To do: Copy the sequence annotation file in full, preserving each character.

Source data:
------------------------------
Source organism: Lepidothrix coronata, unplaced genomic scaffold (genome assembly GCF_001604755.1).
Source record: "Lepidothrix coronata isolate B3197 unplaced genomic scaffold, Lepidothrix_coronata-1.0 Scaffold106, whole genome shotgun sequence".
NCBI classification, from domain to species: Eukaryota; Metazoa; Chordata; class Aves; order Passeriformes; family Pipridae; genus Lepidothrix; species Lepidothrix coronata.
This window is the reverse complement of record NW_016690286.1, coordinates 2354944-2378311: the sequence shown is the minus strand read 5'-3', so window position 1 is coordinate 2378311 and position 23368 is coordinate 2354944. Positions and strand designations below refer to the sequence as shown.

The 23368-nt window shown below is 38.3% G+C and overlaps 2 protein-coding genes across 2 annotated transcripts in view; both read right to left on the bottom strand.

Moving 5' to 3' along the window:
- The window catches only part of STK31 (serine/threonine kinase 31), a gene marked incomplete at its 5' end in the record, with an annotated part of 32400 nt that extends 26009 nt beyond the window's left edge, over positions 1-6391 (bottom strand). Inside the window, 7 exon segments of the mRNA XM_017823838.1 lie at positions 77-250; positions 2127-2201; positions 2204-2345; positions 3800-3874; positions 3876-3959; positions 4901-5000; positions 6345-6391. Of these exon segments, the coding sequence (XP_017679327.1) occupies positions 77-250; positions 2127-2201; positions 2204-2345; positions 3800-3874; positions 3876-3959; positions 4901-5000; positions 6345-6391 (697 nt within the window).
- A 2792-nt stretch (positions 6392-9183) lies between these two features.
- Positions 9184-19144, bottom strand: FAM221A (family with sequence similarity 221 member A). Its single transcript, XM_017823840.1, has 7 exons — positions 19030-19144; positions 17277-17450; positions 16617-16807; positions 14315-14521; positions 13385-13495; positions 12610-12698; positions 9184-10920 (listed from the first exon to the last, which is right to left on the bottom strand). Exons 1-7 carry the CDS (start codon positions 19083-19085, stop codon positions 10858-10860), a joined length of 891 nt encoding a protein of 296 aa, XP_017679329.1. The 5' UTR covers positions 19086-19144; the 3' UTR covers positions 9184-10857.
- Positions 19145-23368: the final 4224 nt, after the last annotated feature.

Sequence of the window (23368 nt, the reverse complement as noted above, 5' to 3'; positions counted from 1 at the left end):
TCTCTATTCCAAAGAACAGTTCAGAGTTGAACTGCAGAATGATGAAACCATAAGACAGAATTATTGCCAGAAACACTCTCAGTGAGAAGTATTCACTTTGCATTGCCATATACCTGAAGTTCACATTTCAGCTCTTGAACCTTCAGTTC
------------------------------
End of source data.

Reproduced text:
Source organism: Lepidothrix coronata, unplaced genomic scaffold (genome assembly GCF_001604755.1).
Source record: "Lepidothrix coronata isolate B3197 unplaced genomic scaffold, Lepidothrix_coronata-1.0 Scaffold106, whole genome shotgun sequence".
NCBI classification, from domain to species: Eukaryota; Metazoa; Chordata; class Aves; order Passeriformes; family Pipridae; genus Lepidothrix; species Lepidothrix coronata.
This window is the reverse complement of record NW_016690286.1, coordinates 2354944-2378311: the sequence shown is the minus strand read 5'-3', so window position 1 is coordinate 2378311 and position 23368 is coordinate 2354944. Positions and strand designations below refer to the sequence as shown.

The 23368-nt window shown below is 38.3% G+C and overlaps 2 protein-coding genes across 2 annotated transcripts in view; both read right to left on the bottom strand.

Moving 5' to 3' along the window:
- The window catches only part of STK31 (serine/threonine kinase 31), a gene marked incomplete at its 5' end in the record, with an annotated part of 32400 nt that extends 26009 nt beyond the window's left edge, over positions 1-6391 (bottom strand). Inside the window, 7 exon segments of the mRNA XM_017823838.1 lie at positions 77-250; positions 2127-2201; positions 2204-2345; positions 3800-3874; positions 3876-3959; positions 4901-5000; positions 6345-6391. Of these exon segments, the coding sequence (XP_017679327.1) occupies positions 77-250; positions 2127-2201; positions 2204-2345; positions 3800-3874; positions 3876-3959; positions 4901-5000; positions 6345-6391 (697 nt within the window).
- A 2792-nt stretch (positions 6392-9183) lies between these two features.
- Positions 9184-19144, bottom strand: FAM221A (family with sequence similarity 221 member A). Its single transcript, XM_017823840.1, has 7 exons — positions 19030-19144; positions 17277-17450; positions 16617-16807; positions 14315-14521; positions 13385-13495; positions 12610-12698; positions 9184-10920 (listed from the first exon to the last, which is right to left on the bottom strand). Exons 1-7 carry the CDS (start codon positions 19083-19085, stop codon positions 10858-10860), a joined length of 891 nt encoding a protein of 296 aa, XP_017679329.1. The 5' UTR covers positions 19086-19144; the 3' UTR covers positions 9184-10857.
- Positions 19145-23368: the final 4224 nt, after the last annotated feature.

Sequence of the window (23368 nt, the reverse complement as noted above, 5' to 3'; positions counted from 1 at the left end):
TCTCTATTCCAAAGAACAGTTCAGAGTTGAACTGCAGAATGATGAAACCATAAGACAGAATTATTGCCAGAAACACTCTCAGTGAGAAGTATTCACTTTGCATTGCCATATACCTGAAGTTCACATTTCAGCTCTTGAACCTTCAGTTC